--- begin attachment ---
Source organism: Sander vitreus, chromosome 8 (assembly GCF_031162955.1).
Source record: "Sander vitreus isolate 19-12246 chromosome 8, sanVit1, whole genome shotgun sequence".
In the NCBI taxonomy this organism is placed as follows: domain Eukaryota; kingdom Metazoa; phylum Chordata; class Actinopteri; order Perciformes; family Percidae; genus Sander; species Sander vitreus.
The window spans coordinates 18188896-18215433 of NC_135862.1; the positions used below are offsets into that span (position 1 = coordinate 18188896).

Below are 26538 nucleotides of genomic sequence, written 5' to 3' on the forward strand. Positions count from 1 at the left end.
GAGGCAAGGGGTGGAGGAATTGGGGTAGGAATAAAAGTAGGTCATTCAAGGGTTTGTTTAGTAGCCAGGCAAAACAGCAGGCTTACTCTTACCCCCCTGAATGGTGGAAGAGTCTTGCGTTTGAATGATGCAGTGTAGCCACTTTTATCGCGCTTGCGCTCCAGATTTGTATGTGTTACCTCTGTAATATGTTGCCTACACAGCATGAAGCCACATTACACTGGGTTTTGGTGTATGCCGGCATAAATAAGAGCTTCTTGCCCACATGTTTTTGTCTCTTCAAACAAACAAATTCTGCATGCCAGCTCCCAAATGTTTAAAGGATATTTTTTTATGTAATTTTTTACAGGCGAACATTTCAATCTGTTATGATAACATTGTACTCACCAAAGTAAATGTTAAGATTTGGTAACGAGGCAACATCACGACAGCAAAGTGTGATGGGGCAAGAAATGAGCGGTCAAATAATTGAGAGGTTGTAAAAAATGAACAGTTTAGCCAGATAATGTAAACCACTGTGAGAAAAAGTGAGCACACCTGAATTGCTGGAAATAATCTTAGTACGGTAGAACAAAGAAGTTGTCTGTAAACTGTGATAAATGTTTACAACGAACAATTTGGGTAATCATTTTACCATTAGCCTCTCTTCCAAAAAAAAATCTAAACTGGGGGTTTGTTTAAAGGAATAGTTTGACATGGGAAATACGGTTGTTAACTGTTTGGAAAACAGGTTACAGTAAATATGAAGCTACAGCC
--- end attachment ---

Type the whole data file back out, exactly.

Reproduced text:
Source organism: Sander vitreus, chromosome 8 (assembly GCF_031162955.1).
Source record: "Sander vitreus isolate 19-12246 chromosome 8, sanVit1, whole genome shotgun sequence".
In the NCBI taxonomy this organism is placed as follows: domain Eukaryota; kingdom Metazoa; phylum Chordata; class Actinopteri; order Perciformes; family Percidae; genus Sander; species Sander vitreus.
The window spans coordinates 18188896-18215433 of NC_135862.1; the positions used below are offsets into that span (position 1 = coordinate 18188896).

Below are 26538 nucleotides of genomic sequence, written 5' to 3' on the forward strand. Positions count from 1 at the left end.
GAGGCAAGGGGTGGAGGAATTGGGGTAGGAATAAAAGTAGGTCATTCAAGGGTTTGTTTAGTAGCCAGGCAAAACAGCAGGCTTACTCTTACCCCCCTGAATGGTGGAAGAGTCTTGCGTTTGAATGATGCAGTGTAGCCACTTTTATCGCGCTTGCGCTCCAGATTTGTATGTGTTACCTCTGTAATATGTTGCCTACACAGCATGAAGCCACATTACACTGGGTTTTGGTGTATGCCGGCATAAATAAGAGCTTCTTGCCCACATGTTTTTGTCTCTTCAAACAAACAAATTCTGCATGCCAGCTCCCAAATGTTTAAAGGATATTTTTTTATGTAATTTTTTACAGGCGAACATTTCAATCTGTTATGATAACATTGTACTCACCAAAGTAAATGTTAAGATTTGGTAACGAGGCAACATCACGACAGCAAAGTGTGATGGGGCAAGAAATGAGCGGTCAAATAATTGAGAGGTTGTAAAAAATGAACAGTTTAGCCAGATAATGTAAACCACTGTGAGAAAAAGTGAGCACACCTGAATTGCTGGAAATAATCTTAGTACGGTAGAACAAAGAAGTTGTCTGTAAACTGTGATAAATGTTTACAACGAACAATTTGGGTAATCATTTTACCATTAGCCTCTCTTCCAAAAAAAAATCTAAACTGGGGGTTTGTTTAAAGGAATAGTTTGACATGGGAAATACGGTTGTTAACTGTTTGGAAAACAGGTTACAGTAAATATGAAGCTACAGCC